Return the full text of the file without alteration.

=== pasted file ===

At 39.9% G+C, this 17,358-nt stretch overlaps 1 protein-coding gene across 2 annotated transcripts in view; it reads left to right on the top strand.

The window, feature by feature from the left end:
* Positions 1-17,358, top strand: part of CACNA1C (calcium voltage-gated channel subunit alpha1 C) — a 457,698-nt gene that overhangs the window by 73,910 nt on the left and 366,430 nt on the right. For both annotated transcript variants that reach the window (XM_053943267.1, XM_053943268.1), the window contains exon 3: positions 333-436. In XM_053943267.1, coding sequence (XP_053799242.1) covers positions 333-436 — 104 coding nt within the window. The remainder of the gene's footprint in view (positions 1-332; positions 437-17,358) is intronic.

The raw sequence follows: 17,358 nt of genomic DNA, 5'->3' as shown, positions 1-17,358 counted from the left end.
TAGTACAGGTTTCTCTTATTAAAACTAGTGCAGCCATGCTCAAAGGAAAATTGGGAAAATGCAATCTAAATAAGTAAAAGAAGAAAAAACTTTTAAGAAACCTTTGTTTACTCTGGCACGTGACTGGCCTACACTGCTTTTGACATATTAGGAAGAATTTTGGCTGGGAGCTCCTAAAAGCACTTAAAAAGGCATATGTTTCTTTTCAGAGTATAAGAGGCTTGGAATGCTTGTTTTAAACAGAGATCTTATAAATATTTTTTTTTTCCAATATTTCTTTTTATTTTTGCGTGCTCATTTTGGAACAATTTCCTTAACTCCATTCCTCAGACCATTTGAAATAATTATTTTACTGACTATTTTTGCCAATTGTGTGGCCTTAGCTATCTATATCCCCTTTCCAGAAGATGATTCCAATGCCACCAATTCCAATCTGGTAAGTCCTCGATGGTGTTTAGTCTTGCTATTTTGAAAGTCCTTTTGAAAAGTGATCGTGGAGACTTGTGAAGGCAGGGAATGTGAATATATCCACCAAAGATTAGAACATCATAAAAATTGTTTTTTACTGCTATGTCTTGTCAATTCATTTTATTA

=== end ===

At 39.9% G+C, this 17,358-nt stretch overlaps 1 protein-coding gene across 2 annotated transcripts in view; it reads left to right on the top strand.

The window, feature by feature from the left end:
* Positions 1-17,358, top strand: part of CACNA1C (calcium voltage-gated channel subunit alpha1 C) — a 457,698-nt gene that overhangs the window by 73,910 nt on the left and 366,430 nt on the right. For both annotated transcript variants that reach the window (XM_053943267.1, XM_053943268.1), the window contains exon 3: positions 333-436. In XM_053943267.1, coding sequence (XP_053799242.1) covers positions 333-436 — 104 coding nt within the window. The remainder of the gene's footprint in view (positions 1-332; positions 437-17,358) is intronic.

The raw sequence follows: 17,358 nt of genomic DNA, 5'->3' as shown, positions 1-17,358 counted from the left end.
TAGTACAGGTTTCTCTTATTAAAACTAGTGCAGCCATGCTCAAAGGAAAATTGGGAAAATGCAATCTAAATAAGTAAAAGAAGAAAAAACTTTTAAGAAACCTTTGTTTACTCTGGCACGTGACTGGCCTACACTGCTTTTGACATATTAGGAAGAATTTTGGCTGGGAGCTCCTAAAAGCACTTAAAAAGGCATATGTTTCTTTTCAGAGTATAAGAGGCTTGGAATGCTTGTTTTAAACAGAGATCTTATAAATATTTTTTTTTTCCAATATTTCTTTTTATTTTTGCGTGCTCATTTTGGAACAATTTCCTTAACTCCATTCCTCAGACCATTTGAAATAATTATTTTACTGACTATTTTTGCCAATTGTGTGGCCTTAGCTATCTATATCCCCTTTCCAGAAGATGATTCCAATGCCACCAATTCCAATCTGGTAAGTCCTCGATGGTGTTTAGTCTTGCTATTTTGAAAGTCCTTTTGAAAAGTGATCGTGGAGACTTGTGAAGGCAGGGAATGTGAATATATCCACCAAAGATTAGAACATCATAAAAATTGTTTTTTACTGCTATGTCTTGTCAATTCATTTTATTA